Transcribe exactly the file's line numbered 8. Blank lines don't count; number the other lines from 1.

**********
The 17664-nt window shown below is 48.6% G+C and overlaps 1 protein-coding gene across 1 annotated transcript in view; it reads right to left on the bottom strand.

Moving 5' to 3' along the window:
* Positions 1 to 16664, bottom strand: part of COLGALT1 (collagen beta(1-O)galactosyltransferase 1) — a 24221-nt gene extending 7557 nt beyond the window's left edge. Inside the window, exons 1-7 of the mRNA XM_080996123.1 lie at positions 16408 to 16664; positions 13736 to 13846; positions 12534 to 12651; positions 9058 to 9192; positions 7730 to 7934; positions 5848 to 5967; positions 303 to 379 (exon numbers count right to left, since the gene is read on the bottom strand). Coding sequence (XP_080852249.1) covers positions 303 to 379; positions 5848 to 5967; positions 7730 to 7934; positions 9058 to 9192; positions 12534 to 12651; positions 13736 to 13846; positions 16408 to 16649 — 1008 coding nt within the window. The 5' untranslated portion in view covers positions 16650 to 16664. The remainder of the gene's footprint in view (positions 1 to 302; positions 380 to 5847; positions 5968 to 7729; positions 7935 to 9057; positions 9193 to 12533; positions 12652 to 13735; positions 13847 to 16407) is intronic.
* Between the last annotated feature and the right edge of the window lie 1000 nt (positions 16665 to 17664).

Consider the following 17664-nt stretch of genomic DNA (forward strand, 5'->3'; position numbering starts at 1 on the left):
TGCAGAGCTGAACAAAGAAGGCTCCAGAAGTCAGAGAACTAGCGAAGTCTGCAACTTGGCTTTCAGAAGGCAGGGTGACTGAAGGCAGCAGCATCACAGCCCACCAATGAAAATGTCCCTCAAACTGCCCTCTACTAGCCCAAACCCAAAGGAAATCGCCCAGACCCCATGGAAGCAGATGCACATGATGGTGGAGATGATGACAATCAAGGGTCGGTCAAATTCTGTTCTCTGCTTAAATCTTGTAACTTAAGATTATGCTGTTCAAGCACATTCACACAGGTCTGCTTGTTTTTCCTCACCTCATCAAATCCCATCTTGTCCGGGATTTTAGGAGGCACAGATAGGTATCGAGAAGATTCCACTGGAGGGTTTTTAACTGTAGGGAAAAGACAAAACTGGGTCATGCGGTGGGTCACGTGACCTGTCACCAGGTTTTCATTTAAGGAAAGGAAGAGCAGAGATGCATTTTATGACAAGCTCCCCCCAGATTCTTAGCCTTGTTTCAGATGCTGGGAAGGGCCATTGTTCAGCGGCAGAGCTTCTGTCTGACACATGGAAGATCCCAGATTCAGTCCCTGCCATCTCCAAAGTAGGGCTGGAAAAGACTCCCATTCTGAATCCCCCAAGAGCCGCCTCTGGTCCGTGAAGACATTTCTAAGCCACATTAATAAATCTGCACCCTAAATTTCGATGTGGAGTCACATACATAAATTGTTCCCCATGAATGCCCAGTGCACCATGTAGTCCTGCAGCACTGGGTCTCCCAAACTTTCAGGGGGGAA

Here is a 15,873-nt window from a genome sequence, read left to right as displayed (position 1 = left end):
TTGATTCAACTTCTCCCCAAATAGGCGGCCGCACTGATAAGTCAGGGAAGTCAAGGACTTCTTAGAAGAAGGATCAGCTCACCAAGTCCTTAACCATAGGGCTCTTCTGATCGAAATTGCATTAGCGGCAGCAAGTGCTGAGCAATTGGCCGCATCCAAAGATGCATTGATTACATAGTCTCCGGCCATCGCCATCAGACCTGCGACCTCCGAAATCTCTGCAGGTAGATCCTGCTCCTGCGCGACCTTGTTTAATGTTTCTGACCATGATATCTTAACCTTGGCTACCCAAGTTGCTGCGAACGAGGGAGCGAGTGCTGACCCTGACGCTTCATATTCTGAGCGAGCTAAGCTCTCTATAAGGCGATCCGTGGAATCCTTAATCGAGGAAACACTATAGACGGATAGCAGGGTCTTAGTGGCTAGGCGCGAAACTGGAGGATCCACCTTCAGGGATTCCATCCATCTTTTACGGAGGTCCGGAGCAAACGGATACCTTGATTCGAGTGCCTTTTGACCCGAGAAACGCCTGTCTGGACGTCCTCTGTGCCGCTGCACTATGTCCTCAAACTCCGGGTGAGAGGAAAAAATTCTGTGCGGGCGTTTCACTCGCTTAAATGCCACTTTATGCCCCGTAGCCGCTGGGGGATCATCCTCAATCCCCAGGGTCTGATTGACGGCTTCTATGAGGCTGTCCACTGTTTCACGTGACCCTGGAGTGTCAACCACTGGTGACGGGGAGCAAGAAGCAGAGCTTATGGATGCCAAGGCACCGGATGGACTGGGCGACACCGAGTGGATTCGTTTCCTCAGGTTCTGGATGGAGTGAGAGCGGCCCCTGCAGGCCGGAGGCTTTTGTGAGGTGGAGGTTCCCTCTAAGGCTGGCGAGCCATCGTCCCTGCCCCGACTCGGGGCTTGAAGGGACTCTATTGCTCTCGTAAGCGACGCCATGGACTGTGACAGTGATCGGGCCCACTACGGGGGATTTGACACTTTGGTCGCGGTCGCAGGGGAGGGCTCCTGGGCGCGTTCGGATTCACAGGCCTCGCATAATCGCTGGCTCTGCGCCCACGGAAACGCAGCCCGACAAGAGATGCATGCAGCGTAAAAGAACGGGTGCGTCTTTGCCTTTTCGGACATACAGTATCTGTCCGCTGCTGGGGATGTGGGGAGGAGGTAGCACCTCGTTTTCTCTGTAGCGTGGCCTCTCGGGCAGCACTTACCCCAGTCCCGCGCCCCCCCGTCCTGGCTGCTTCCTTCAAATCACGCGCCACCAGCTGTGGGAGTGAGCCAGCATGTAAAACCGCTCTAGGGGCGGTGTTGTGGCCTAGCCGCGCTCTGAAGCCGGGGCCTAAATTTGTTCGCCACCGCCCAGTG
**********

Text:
TTGATTCAACTTCTCCCCAAATAGGCGGCCGCACTGATAAGTCAGGGAAGTCAAGGACTTCTTAGAAGAAGGATCAGCTCACCAAGTCCTTAACCATAGGGCTCTTCTGATCGAAATTGCATTAGCGGCAGCAAGTGCTGAGCAATTGGCCGCATCCAAAGATGCATTGATTACATAGTCTCCGGCCATCGCCATCAGACCTGCGACCTCCGAAATCTCTGCAGGTAGATCCTGCTCCTGCGCGACCTTGTTTAATGTTTCTGACCATGATATCTTAACCTTGGCTACCCAAGTTGCTGCGAACGAGGGAGCGAGTGCTGACCCTGACGCTTCATATTCTGAGCGAGCTAAGCTCTCTATAAGGCGATCCGTGGAATCCTTAATCGAGGAAACACTATAGACGGATAGCAGGGTCTTAGTGGCTAGGCGCGAAACTGGAGGATCCACCTTCAGGGATTCCATCCATCTTTTACGGAGGTCCGGAGCAAACGGATACCTTGATTCGAGTGCCTTTTGACCCGAGAAACGCCTGTCTGGACGTCCTCTGTGCCGCTGCACTATGTCCTCAAACTCCGGGTGAGAGGAAAAAATTCTGTGCGGGCGTTTCACTCGCTTAAATGCCACTTTATGCCCCGTAGCCGCTGGGGGATCATCCTCAATCCCCAGGGTCTGATTGACGGCTTCTATGAGGCTGTCCACTGTTTCACGTGACCCTGGAGTGTCAACCACTGGTGACGGGGAGCAAGAAGCAGAGCTTATGGATGCCAAGGCACCGGATGGACTGGGCGACACCGAGTGGATTCGTTTCCTCAGGTTCTGGATGGAGTGAGAGCGGCCCCTGCAGGCCGGAGGCTTTTGTGAGGTGGAGGTTCCCTCTAAGGCTGGCGAGCCATCGTCCCTGCCCCGACTCGGGGCTTGAAGGGACTCTATTGCTCTCGTAAGCGACGCCATGGACTGTGACAGTGATCGGGCCCACTACGGGGGATTTGACACTTTGGTCGCGGTCGCAGGGGAGGGCTCCTGGGCGCGTTCGGATTCACAGGCCTCGCATAATCGCTGGCTCTGCGCCCACGGAAACGCAGCCCGACAAGAGATGCATGCAGCGTAAAAGAACGGGTGCGTCTTTGCCTTTTCGGACATACAGTATCTGTCCGCTGCTGGGGATGTGGGGAGGAGGTAGCACCTCGTTTTCTCTGTAGCGTGGCCTCTCGGGCAGCACTTACCCCAGTCCCGCGCCCCCCCGTCCTGGCTGCTTCCTTCAAATCACGCGCCACCAGCTGTGGGAGTGAGCCAGCATGTAAAACCGCTCTAGGGGCGGTGTTGTGGCCTAGCCGCGCTCTGAAGCCGGGGCCTAAATTTGTTCGCCACCGCCCAGTG